Members abandon TLP after leadership booked on terrorism charges

In this file photo, head of the Pakistani Tehreek-e-Labbaik party chief Khadim Hussain Rizvi gestures during a press conference in Islamabad, Pakistan. (AP)
Updated 03 December 2018

Members abandon TLP after leadership booked on terrorism charges

  • Party’s defecting members denounce abusive language against state institutions
  • TLP leaders were supported by hundreds of followers when protesting the acquittal of Asia Bibi

ISLAMABAD, KARACHI: Scores of officials and workers of the ultra-right Tehreek-e-Labbaik Pakistan (TLP) in the provinces of Sindh and Punjab have dissociated themselves from the party and its leadership after the registration of sedition and terrorism cases against its chief Khadim Hussain Rizvi and his deputy Pir Afzal Qadri.
The government announced on Saturday it had booked both leaders for inciting violence against the army and judiciary in fiery speeches last month.
“I, along with a large number of workers, have quit the party,” Imtiaz Alam, a former TLP leader in the Tharparkar district of Sindh, told Arab News on Monday.
“There is no reason left to stand with the party and our leaders after they called for mutiny in the armed forces,” he said. “We were struggling for a just cause and cannot even think of saying something against our state institutions.” 
Alam claimed that hundreds of TLP workers in Sindh had silently quit the party after Qadri called for mutiny in the army and urged the domestic help of Supreme Court judges to kill them for acquitting a Christian woman, Asia Bibi, in a blasphemy case.
“We were supporting the party when it was talking about protection of blasphemy laws in the country, but now they have gotten off track,” he added.
The fiery, wheelchair-bound cleric Rizvi and his deputy Qadri were supported by hundreds of their followers, who blocked the roads connecting Pakistan’s major cities after the Supreme Court announced the decision to acquit Bibi on Oct. 31.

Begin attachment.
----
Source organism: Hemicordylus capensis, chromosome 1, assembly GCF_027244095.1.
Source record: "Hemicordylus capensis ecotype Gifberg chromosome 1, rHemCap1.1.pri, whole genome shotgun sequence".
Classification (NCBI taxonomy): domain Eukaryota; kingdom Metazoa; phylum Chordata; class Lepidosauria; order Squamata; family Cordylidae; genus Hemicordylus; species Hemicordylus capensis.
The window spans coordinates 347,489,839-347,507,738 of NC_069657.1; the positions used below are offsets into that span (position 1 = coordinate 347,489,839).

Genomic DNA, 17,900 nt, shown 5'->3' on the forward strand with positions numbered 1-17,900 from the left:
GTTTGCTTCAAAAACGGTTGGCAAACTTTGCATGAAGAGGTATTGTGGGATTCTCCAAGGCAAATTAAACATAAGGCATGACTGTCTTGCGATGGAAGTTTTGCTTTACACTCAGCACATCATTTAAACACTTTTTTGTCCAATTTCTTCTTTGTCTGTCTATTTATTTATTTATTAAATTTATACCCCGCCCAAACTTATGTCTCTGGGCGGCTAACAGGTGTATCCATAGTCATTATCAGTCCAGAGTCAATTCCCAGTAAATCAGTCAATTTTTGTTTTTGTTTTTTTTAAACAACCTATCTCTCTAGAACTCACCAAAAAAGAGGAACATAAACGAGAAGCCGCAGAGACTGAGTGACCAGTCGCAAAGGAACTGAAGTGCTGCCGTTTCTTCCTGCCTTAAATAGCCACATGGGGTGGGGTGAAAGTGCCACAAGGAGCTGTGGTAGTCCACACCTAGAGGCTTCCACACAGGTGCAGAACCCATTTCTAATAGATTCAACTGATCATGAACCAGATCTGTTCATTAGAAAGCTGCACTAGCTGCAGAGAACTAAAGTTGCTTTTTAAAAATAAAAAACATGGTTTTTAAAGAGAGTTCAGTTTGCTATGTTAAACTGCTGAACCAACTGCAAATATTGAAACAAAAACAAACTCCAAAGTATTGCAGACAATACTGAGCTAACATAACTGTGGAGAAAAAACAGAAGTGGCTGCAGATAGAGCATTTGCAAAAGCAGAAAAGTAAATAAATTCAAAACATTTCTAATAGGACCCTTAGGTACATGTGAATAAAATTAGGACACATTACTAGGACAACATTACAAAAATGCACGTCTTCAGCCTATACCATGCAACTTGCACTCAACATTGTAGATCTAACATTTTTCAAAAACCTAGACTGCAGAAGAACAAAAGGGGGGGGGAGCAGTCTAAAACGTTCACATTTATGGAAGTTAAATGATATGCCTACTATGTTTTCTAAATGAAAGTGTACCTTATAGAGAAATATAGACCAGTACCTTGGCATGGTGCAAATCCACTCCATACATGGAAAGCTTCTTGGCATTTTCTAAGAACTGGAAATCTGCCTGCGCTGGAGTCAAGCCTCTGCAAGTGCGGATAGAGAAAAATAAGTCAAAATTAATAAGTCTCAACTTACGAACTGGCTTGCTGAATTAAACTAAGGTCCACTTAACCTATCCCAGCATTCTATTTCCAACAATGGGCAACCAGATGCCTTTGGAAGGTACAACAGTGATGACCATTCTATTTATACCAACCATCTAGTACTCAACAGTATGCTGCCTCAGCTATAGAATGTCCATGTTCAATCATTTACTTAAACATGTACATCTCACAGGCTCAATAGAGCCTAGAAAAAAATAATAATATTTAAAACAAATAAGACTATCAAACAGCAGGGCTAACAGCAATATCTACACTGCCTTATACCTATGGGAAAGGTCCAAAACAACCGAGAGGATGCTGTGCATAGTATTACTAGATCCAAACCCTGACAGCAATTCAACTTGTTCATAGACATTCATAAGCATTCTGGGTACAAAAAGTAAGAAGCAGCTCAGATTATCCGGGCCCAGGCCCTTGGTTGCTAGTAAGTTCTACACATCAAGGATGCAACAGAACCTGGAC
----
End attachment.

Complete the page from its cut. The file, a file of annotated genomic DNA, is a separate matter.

Both the leaders have been in “protective custody” since Nov. 24.
Azmat Malik, an active supporter of the TLP in Chakwal district of Punjab, said that he had also decided to quit the party after the outburst of Rizvi and Qadri against state institutions.
“Protesting against the Supreme Court verdict was our right and we exercised this option, but calling for mutiny and abusing officials of state institutions was never on our agenda,” he told Arab News. 
Malik urged the government to award exemplary punishments to all those who resorted to violence and rampage during the TLP protests. “It was the responsibility of our leadership to ask workers to stay peaceful during the protests, but unfortunately they incited them for violence through their fiery speeches,” he added.
Maulvi Shoaib, an imam in Faisalabad and former TLP member, said that there was a lot of peer pressure to quit the party after “our leaders crossed the red line during the protests.”
“I and my friends decided to leave the party, though we will continue our struggle to protect blasphemy laws in Pakistan,” he said.
However, some party members still claim to be with their top leadership.
“We have constituted a legal team to take care of all the cases against our leaders. These are fake cases and won’t stand in a court of law,” Sarwat Fatima, a TLP lawmaker in the Sindh Assembly, told Arab News.
She declined to talk about the party workers and leaders who have announced they are leaving the TLP.
“I stand by my leadership at this difficult hour and don’t want to comment about others,” she said.
The TLP, whose main focus is to safeguard Pakistan’s controversial blasphemy laws, stemmed out of a movement supporting a bodyguard who assassinated Punjab provincial governor Salman Taseer for being sympathetic to Bibi in 2011.